Who Needs Law update: Small Business, Enterprise and Employment Act 2015. Who Needs Law is a boutique legal service provider for start ups. We offer low cost solutions for corporate funding rounds, commercial contracts, share option schemes, EMI, financial services. Save more with Who Needs Law.

Purpose of the Act

  • To reduce the red tape for small companies.
  • To make the UK a trusted and more fair place to do business by increasing transparency.
  • Improving the quality of information available through public registers.
  • Who does it affect?

All companies will be affected to some extent by the Act. Most companies will see their Companies House filing requirements change. The changes are to be rolled out in stages over the next 10 months culminating in June 2016.


26 May 2015

Bearer shares: Bearer shares have been abolished. Companies with existing bearer shares have a transitional period of 9 months to either: surrender, cancel or convert them into registered shares. Shadow directors: The existing duties of directors under the Companies Act 2006 have been extended to shadow directors.

October 2015

Date of Birth: A director’s day of birth will be suppressed from the public register. Accelerated strike off: the Registrar will be able to strike off a company from the register in 4 months instead of 6. Consent to act as director or secretary: Companies need to authorise Companies House to add a statement to the AP01/ AP03 filings when appointing a new director or secretary. This replaces the ‘consent to act’ requiring a signature or web authentication from the new director/secretary. Companies House will make an entry on the public register, write to the new director/secretary confirming the appointment and explain their statutory duties.

December 2015

Director disputes: Implementation of a simplified process to remove falsely appointed directors from the register. Resisted office disputes: Offers a remedy for premises being used as a registered office without authorisation.

April 2016

People with significant control (PSC): Companies will be required to maintain a register for people with significant control on a PSC register. Information to be provided includes: name, service address and date of birth. A person with significant control is an individual who either:

  1. Holds 25% or more company shares or voting rights
  2. Control rights to appoint or remove a majority of the board
  3. Have the exercisable right or ability to exert ‘significant influence or control’ over the company.

Further guidance will be provided by the government in due course on the meaning of ‘significant influence or control’. The data provided to Companies House will be publicly available except the directors’ day of birth.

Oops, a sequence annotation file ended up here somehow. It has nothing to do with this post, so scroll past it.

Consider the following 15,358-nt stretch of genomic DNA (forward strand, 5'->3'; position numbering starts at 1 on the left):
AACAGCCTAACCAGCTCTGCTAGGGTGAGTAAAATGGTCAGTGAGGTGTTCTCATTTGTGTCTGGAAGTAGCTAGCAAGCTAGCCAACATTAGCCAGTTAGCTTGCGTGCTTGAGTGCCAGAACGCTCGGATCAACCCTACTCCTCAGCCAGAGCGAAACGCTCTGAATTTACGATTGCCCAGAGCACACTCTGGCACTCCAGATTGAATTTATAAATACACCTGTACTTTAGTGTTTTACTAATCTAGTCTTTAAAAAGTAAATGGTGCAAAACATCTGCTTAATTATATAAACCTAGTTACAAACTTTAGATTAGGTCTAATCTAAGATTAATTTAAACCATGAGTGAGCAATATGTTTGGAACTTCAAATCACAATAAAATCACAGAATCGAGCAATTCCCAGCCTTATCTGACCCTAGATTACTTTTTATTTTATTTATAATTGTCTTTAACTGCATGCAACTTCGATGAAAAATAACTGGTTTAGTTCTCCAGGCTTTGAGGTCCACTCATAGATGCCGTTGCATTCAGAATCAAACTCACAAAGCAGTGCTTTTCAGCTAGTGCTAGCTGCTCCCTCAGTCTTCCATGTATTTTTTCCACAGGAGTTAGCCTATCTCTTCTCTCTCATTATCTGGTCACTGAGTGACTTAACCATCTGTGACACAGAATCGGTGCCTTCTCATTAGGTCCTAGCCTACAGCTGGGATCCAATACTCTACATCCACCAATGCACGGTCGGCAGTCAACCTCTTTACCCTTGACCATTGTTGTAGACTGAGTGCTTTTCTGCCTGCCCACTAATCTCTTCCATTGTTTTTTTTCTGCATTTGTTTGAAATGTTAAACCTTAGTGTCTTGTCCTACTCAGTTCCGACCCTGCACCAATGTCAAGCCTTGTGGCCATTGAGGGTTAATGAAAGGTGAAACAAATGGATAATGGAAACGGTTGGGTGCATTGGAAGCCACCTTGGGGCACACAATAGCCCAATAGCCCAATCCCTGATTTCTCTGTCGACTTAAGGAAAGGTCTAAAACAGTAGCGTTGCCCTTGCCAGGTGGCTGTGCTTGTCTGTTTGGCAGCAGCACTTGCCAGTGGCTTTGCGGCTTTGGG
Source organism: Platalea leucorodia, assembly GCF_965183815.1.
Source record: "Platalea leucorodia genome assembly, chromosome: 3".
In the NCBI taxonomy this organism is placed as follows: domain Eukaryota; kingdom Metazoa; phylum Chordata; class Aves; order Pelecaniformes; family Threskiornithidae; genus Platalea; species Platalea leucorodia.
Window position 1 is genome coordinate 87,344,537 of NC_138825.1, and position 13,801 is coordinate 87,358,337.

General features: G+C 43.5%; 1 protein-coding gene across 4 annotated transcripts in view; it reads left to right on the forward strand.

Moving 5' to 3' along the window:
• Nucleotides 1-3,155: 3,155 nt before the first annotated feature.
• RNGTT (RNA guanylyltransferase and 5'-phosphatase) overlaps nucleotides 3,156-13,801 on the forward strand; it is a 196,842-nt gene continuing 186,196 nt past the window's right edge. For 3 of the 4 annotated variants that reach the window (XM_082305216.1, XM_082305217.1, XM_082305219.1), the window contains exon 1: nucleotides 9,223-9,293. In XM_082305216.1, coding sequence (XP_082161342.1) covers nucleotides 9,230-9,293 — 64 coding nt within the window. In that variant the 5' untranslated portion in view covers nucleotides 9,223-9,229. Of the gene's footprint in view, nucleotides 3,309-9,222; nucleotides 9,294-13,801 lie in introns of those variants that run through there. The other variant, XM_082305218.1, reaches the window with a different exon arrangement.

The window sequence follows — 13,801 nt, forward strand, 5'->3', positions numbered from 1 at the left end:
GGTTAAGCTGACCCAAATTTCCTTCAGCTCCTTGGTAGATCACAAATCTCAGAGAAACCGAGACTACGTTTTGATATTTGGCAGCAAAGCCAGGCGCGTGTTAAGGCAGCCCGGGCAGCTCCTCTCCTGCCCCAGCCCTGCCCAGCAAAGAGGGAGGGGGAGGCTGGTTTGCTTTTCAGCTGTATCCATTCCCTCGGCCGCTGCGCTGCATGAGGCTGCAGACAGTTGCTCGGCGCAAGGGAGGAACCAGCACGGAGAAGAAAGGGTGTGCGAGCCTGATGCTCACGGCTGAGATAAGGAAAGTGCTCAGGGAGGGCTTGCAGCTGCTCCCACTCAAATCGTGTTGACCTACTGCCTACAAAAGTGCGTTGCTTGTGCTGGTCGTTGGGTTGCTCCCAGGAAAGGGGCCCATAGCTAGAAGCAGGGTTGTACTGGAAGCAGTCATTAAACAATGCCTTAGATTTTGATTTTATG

June 2016

Check and confirm: The annual return will be abolished and replaced with a confirmation statement outlining any changes to the company. The confirmation statement is due annually.

People with significant control: The companies’ PSC register must be provided to Companies House as part of the check and confirm process.

Company registers: Private companies can opt to maintain certain information on the Companies House public register only. This eliminates the need for statutory registers including the registers of members, directors, secretaries, directors’ residential addresses and the PSC register.

Directors’ misconduct: The disqualification of directors regime will be strengthened- see boxed text below.

Statement of capital: The statement of capital will be simplified.

October 2016

Corporate directors: Appointing new corporate directors will be prohibited from this date and existing corporate directors will cease to to be directors after 12 months. Exceptions are available in limited circumstances.

Changes to the Company Directors Disqualification Act 1986 The Small Business, Enterprise and Employment Act 2015 will implement the following changes to the Company Directors Disqualification Act 1986.

  • Instructions or directions given to a director which results in conduct leading to disqualification of the director allows the court to also impose a disqualification order on the instructing person.
  • The factors for an unfit director have been expanded. The court must consider if the directors’ behaviour, when determining if the director is unfit, warrants disqualification and the duration of disqualification using the new guidelines.
  • The Secretary of State can bring proceedings against a person convicted abroad of specified offences.
  • Compensation orders can be sought against disqualified directors by creditors of an insolvent company who have suffered identifiable loss as a result of the directors’ misconduct.

For further information on how the Small Business, Enterprise and Employment Act 2015 may affect your business please contact Michael Wharton.